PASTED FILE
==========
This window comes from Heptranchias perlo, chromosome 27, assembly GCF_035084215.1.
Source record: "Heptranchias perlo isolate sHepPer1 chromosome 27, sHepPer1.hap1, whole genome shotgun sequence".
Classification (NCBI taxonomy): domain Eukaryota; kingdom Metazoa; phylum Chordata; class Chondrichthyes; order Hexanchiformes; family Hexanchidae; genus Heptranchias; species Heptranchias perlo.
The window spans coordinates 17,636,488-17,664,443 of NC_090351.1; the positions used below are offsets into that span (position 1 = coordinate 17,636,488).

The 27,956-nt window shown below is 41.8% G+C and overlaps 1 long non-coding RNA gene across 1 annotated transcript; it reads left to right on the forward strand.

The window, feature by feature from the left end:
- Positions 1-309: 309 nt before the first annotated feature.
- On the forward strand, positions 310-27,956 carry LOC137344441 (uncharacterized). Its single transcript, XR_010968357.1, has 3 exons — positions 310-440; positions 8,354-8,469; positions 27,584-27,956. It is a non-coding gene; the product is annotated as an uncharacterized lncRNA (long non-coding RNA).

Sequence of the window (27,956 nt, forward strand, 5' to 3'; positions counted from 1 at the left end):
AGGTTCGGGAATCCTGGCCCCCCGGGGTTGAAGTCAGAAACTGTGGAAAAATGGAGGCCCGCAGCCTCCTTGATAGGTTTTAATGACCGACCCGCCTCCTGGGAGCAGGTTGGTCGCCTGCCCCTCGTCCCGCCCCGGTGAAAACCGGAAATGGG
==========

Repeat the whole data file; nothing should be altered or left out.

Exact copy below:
This window comes from Heptranchias perlo, chromosome 27, assembly GCF_035084215.1.
Source record: "Heptranchias perlo isolate sHepPer1 chromosome 27, sHepPer1.hap1, whole genome shotgun sequence".
Classification (NCBI taxonomy): domain Eukaryota; kingdom Metazoa; phylum Chordata; class Chondrichthyes; order Hexanchiformes; family Hexanchidae; genus Heptranchias; species Heptranchias perlo.
The window spans coordinates 17,636,488-17,664,443 of NC_090351.1; the positions used below are offsets into that span (position 1 = coordinate 17,636,488).

The 27,956-nt window shown below is 41.8% G+C and overlaps 1 long non-coding RNA gene across 1 annotated transcript; it reads left to right on the forward strand.

The window, feature by feature from the left end:
- Positions 1-309: 309 nt before the first annotated feature.
- On the forward strand, positions 310-27,956 carry LOC137344441 (uncharacterized). Its single transcript, XR_010968357.1, has 3 exons — positions 310-440; positions 8,354-8,469; positions 27,584-27,956. It is a non-coding gene; the product is annotated as an uncharacterized lncRNA (long non-coding RNA).

Sequence of the window (27,956 nt, forward strand, 5' to 3'; positions counted from 1 at the left end):
AGGTTCGGGAATCCTGGCCCCCCGGGGTTGAAGTCAGAAACTGTGGAAAAATGGAGGCCCGCAGCCTCCTTGATAGGTTTTAATGACCGACCCGCCTCCTGGGAGCAGGTTGGTCGCCTGCCCCTCGTCCCGCCCCGGTGAAAACCGGAAATGGG